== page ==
Jackson Diehl Deputy Editor, Editorial Page The Washington Post 1150 15th Street NW Washington, DC 20071 March 25, 2008 Dear Mr. Diehl,
Over the past several years, we have informed you of our concerns regarding the hostile, distorted and inaccurate coverage of Venezuela in your newspaper, and particularly on the Editorial Page. Previously, we communicated our alarm at the unbalanced reporting and writing on Venezuela during the period 2000-2006, which evidenced one-sided analyses and false claims regarding President Chávez's tendencies and events within the country. Since then, however, the Post coverage has gotten worse. More editorials and OpEds have been written this past year about Venezuela than ever before, 98% of which are negative, critical, and aggressive and contain false or manipulated information. We are therefore led to believe that the Washington Post is promoting an anti-Venezuela, anti-Chávez agenda.
President Chávez has been referred to in Washington Post editorials and OpEds during the past year as a "strongman", "crude populist", "autocrat", "clownish", "increasingly erratic", "despot" and "dictator" on 8 separate occasions and his government has been referred to 7 times as a "dictatorship", a "repressive regime" or a form of "authoritarianism". Such claims are not only false, but they are also extremely dangerous. The U.S. government has used such classifications to justify wars, military interventions, coup d'etats and other regime change techniques over the past several decades.
Far from a dictatorship, President Chávez's government has the highest popularity rating in the Venezuela's contemporary history and Chávez has won three presidential elections with landslide victories and several other important elections, including a recall referendum against his mandate in August 2004, which he won with a clear 60-40 majority. Hugo Chávez is the first president in Venezuela's history to include the country's majority poor population in key decision and policy-making. The creation of community councils that govern locally and the increase in voter participation are clear signs of a vibrant, open democracy, demonstrating that Venezuela is far from a dictatorship.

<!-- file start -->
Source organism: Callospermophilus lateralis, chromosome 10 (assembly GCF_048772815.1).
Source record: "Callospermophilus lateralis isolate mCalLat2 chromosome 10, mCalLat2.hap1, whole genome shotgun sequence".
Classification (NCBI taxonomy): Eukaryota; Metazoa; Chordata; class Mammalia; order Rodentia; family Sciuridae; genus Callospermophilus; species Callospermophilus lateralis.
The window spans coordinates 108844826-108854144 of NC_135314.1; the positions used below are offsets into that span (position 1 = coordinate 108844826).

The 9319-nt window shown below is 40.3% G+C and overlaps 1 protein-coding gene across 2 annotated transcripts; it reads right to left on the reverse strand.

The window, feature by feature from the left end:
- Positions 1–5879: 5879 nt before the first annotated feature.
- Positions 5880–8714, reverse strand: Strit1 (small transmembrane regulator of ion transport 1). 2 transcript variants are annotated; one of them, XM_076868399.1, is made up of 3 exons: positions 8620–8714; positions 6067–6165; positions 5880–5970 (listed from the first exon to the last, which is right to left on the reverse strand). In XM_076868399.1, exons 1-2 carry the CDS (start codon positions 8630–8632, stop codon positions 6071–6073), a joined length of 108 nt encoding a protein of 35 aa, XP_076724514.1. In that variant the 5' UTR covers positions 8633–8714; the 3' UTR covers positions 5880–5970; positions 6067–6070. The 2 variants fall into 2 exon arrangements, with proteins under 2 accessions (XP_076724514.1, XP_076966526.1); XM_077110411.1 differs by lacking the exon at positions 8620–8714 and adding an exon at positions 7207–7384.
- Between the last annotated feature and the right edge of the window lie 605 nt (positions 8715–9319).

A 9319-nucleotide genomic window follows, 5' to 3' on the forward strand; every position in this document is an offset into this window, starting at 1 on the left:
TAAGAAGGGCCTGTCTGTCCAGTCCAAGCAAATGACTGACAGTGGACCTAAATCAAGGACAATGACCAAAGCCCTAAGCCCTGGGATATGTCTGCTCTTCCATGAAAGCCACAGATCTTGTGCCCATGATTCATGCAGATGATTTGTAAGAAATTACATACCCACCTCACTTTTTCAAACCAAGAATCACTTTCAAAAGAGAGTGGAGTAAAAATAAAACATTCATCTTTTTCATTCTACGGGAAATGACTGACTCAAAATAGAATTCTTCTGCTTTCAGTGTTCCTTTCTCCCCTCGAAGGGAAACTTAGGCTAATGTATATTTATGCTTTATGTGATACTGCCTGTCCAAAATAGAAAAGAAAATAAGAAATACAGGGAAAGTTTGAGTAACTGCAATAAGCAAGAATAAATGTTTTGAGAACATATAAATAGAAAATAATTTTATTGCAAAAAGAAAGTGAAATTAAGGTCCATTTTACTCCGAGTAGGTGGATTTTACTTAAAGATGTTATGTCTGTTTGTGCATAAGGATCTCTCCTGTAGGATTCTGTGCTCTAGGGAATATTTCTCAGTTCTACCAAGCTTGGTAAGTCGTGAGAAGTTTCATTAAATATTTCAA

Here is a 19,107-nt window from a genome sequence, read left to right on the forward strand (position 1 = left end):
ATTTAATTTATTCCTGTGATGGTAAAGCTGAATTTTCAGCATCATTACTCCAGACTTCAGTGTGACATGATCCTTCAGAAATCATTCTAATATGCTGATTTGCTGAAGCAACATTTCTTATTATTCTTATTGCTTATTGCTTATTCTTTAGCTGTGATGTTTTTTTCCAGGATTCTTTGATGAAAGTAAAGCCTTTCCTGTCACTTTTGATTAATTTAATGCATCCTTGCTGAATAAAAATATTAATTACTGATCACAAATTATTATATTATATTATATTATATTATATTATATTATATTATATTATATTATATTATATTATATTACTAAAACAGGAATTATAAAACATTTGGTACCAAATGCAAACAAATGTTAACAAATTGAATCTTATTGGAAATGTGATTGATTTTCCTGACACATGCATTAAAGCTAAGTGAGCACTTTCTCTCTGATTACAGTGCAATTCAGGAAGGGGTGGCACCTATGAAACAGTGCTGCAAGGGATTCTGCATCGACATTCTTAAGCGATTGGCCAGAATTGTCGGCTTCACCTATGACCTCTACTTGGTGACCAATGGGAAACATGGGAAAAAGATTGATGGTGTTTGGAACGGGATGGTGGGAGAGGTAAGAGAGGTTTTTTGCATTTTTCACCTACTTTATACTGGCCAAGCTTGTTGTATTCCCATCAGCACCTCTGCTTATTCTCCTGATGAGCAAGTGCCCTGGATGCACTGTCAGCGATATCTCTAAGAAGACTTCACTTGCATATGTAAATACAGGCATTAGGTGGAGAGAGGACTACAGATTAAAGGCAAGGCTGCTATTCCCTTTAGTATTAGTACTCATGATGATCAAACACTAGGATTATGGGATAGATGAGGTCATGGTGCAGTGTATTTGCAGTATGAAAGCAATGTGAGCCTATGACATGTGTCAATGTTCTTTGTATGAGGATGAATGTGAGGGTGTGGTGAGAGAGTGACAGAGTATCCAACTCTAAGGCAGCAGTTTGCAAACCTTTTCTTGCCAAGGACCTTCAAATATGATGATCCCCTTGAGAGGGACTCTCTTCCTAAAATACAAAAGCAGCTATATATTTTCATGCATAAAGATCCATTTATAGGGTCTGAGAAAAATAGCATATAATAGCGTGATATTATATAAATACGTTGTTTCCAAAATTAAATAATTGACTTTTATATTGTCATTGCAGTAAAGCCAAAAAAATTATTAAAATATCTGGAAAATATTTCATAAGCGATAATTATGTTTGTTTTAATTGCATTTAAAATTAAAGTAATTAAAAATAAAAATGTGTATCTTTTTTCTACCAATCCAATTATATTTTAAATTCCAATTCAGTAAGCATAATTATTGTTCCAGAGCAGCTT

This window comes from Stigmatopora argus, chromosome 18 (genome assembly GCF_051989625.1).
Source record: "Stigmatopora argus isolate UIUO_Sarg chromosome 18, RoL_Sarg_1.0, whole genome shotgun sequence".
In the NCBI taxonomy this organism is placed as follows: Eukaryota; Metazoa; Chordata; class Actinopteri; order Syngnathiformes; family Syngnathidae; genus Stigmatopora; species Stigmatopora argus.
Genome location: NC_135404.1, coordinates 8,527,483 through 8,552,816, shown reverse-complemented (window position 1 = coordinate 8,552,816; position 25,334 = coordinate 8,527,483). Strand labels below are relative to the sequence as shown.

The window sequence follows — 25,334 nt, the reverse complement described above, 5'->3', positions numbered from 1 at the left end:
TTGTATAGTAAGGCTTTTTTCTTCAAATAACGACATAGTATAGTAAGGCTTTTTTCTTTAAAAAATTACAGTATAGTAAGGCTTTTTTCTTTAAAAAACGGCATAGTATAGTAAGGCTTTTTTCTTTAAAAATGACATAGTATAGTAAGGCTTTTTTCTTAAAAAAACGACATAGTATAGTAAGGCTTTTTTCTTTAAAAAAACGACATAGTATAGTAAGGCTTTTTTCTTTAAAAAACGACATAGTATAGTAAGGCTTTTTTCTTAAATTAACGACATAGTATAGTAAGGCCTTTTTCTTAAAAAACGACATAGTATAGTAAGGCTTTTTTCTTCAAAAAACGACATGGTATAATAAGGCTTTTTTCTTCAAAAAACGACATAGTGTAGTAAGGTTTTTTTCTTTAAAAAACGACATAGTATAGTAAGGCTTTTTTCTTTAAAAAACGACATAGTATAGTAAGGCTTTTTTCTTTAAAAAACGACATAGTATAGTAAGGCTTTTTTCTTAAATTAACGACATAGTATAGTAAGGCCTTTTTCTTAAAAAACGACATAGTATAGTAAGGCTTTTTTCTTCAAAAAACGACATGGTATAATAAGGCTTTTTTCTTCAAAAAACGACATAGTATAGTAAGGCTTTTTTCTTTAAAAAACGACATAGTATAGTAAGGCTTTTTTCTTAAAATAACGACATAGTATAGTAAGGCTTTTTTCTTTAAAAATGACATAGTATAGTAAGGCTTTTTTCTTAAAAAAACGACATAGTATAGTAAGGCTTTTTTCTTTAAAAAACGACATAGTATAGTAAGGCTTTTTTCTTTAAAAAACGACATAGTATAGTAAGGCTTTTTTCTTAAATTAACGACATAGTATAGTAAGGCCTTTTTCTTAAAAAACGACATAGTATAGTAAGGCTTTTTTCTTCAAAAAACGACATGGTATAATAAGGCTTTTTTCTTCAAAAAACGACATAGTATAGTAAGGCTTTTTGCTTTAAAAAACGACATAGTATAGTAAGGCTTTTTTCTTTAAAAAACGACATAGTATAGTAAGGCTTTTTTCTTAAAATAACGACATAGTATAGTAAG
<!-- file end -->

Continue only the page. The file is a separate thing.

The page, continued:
The Editorial Page inaccuracies and distortions extend beyond the mere labeling of President Chávez. On more than 11 occasions, editorials and OpEds have falsely claimed that President Chávez "controls the courts and the television media". Venezuela has five branches of government - all of which are autonomous from one other by Constitutional mandate: the Executive, the Legislative, the Judiciary, the Electoral and the People's Power. Unlike the United States, which allows for the Executive to appoint supreme court justices, in Venezuela, the high court magistrates are determined through a selection process and a vote in the National Assembly. The Executive branch in Venezuela plays no role in the assignment of judges to the courts. Communications media in Venezuela continues to be majority controlled by the private sector, despite what the Post Editorial Page claims.